Sending socks and love to N.K.
Defector helps those he left behind keep warm this winter
Finding a pair of socks on a mountainside might not only keep a North Korean person warm this winter, explained Cessilia Bosung Park.
The socks ballooned by well wishers in the South could be traded for a month’s supply of food on the black market, the North Korea Peace organizer said.
That is why she and more than 40 other international volunteers used five giant helium balloons to launch 2,000 socks from near the North Korean border on Saturday.
The new group, North Korea Peace, is sending boxes tied to the helium-filled plastic tunnels, used in greenhouses, northward from a car park in Paju once a month. And this month, well-wishers from 12 different countries showed up.
Their aim? To remind people living in hunger and poverty under the Kim regime that others in the world are thinking of them.
The old fruit boxes carrying the socks and messages of hope are held shut with strings tied to special timers set to release the cargo 3 hours after take-off. With a favorable wind, by that time they should have made it to North Korea.
Volunteers prepare to launch helium balloons to carry socks to North Korea from Paju on Saturday. (Kirsty Taylor/The Korea Herald)
North Korean defector Lee Ju-seong has been writing the well-wishes on plastic sheets so they can be read if found by people in the North Korean countryside months later.
One message read “The North Korean brother who is reading this flier ― people around the world are not forgetting your suffering. Until the day we reunite, please stay alive. People around the world love you and your North Korean brothers.” Another simply said: “Until reunification, please stay alive.”
Whatever the message, the group keeps it non-political and non-religious for fear of repercussions for any North Korean caught with something from the South on them.
However, as well as the material benefit of receiving the socks, group organizers hope to draw international attention to the plight of ordinary people in North Korea, and to encourage the restarting of international aid from countries such as South Korea and the U.S.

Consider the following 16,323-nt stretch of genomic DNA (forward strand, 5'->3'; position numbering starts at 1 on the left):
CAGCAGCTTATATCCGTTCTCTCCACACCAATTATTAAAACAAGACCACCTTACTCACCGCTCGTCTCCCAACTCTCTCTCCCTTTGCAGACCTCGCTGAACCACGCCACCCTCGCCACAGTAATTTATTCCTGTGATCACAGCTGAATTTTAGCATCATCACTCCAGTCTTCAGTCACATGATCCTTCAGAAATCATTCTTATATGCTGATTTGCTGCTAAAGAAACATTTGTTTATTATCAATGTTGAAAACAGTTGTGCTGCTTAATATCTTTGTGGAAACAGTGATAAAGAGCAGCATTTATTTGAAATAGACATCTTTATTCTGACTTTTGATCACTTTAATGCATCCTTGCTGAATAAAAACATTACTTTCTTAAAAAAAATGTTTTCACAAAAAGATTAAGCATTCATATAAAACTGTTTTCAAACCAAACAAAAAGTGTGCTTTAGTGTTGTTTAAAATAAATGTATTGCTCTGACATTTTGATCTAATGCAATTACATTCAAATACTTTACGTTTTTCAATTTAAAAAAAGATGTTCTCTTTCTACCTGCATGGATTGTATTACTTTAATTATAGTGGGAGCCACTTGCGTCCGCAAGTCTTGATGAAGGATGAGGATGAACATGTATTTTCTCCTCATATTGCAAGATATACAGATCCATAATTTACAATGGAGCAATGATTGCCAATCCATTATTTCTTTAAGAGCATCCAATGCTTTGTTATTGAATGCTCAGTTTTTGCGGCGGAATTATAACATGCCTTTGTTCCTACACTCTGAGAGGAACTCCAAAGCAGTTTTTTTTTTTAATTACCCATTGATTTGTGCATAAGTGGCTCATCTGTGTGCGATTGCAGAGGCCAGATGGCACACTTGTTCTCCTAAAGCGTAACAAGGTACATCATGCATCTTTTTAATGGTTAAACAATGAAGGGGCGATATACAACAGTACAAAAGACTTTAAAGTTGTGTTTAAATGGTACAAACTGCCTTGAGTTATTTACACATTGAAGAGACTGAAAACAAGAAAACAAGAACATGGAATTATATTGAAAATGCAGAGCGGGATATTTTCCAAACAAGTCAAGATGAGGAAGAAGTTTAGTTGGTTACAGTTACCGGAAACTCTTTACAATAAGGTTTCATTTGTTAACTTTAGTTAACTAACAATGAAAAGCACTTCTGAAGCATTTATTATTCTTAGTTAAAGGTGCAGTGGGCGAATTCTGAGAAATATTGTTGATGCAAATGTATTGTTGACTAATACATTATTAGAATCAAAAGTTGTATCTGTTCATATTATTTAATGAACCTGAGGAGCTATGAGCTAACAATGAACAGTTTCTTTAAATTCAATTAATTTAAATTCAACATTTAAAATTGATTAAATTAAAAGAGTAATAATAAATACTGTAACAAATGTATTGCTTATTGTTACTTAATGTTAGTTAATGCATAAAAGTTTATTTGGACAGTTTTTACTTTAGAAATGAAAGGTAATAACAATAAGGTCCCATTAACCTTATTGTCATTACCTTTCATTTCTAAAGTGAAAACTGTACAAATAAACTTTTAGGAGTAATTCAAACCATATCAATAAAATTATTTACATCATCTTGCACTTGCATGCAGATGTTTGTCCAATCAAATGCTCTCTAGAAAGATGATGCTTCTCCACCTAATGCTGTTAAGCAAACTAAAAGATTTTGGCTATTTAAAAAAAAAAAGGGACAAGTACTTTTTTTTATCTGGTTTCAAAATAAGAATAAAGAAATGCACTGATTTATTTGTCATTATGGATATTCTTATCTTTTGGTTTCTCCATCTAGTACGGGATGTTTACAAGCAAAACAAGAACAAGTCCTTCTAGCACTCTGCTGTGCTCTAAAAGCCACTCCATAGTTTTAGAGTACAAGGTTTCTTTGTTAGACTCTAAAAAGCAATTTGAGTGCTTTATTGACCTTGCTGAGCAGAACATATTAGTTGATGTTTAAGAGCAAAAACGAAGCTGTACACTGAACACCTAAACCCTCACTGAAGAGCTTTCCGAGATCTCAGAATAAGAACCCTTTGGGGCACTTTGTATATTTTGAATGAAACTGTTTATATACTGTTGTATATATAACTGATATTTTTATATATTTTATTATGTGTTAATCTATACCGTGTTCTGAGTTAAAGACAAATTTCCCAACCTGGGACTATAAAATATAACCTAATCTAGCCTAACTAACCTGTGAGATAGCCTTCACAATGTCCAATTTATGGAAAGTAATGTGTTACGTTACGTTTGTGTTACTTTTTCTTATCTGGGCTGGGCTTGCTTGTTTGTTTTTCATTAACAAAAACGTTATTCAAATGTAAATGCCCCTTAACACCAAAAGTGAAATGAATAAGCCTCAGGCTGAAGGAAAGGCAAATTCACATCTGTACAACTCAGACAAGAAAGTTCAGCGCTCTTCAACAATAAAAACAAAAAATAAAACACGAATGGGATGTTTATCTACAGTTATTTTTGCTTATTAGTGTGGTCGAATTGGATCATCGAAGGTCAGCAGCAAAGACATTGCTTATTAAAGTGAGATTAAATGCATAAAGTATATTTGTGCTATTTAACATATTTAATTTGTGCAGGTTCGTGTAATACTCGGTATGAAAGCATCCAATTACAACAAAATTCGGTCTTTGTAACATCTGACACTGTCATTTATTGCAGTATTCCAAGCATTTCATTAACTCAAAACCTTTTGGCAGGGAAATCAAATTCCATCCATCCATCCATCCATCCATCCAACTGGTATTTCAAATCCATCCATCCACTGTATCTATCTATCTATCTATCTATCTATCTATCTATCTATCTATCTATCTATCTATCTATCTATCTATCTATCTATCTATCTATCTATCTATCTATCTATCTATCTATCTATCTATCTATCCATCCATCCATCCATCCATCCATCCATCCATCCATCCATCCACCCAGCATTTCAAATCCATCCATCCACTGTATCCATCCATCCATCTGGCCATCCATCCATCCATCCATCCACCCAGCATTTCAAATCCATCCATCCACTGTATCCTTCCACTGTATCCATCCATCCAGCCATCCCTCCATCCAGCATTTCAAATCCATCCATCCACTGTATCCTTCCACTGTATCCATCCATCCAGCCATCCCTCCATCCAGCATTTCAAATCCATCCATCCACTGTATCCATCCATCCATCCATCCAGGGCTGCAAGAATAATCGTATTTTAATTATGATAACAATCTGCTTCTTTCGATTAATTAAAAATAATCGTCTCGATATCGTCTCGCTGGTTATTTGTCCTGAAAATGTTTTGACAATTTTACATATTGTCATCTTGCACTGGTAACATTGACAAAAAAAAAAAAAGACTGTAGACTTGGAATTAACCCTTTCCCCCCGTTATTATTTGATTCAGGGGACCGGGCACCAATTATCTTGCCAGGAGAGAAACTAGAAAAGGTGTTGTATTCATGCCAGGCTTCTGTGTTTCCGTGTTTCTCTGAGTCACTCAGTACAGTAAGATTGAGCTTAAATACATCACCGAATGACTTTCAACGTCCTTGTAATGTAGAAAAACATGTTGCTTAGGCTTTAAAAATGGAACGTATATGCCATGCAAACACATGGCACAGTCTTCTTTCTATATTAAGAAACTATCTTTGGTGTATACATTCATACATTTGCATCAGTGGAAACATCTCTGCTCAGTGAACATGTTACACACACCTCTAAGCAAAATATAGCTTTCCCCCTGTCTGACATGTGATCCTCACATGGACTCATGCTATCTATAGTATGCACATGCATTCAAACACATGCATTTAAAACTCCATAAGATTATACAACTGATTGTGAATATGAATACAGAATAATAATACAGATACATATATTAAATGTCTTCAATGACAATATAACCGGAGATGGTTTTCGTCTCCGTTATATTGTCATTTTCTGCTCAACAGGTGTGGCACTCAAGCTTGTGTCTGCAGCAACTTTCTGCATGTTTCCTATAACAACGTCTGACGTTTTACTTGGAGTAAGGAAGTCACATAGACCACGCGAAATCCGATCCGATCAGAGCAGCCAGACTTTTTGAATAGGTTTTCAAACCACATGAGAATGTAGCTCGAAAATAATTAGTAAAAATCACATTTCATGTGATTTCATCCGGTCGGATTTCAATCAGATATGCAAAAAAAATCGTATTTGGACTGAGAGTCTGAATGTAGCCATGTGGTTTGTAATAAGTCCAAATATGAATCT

“We want to make a statement to the world to address the situation of North Korea and the need for aid,” Cessilia said.
“I could not grasp that while I was living in South Korea only two hours away maybe 3.5 million people have died in North Korea in just five years, and they are saying that the same thing is going to happen again.” She said, adding that the South Korean and U.S. governments’ suspension of aid put North Korean people at risk.
Some governments have halted aid to the North until Pyongyang apologizes properly for the sinking of the Cheonan South Korean navy vessel, and on suspicion that food aid is not reaching the right people, but being used to feed the army.
“This is the only certain way that aid reaches the people ― through balloons,” said Cessilia, who was born in South Korea but has also lived in the U.S.
North Korea Peace has people raising money and sending socks from the U.S., but finding the $3,000 needed to fund each drop is a challenge. But the group has been attracting volunteers and interest from international media including Reuters and AP.
One new volunteer Jeanine Campbell, who moved from Canada to teach English in Chuncheon four months ago, explained why she wanted to help.
“Just hearing different things about the famine in North Korea really piqued my interest,” she said. “I am concerned about the way the U.S. is responding to sending food aid. I would like to provoke some interest and awareness about what’s going on there.”
Those interested in helping more can make a donation, send socks, attend the group’s Friday meetings in Itaewon, or come to the balloon launches on the last Friday of each month. For more information email firstname.lastname@example.org or go to www.northkoreapeace.org.
By Kirsty Taylor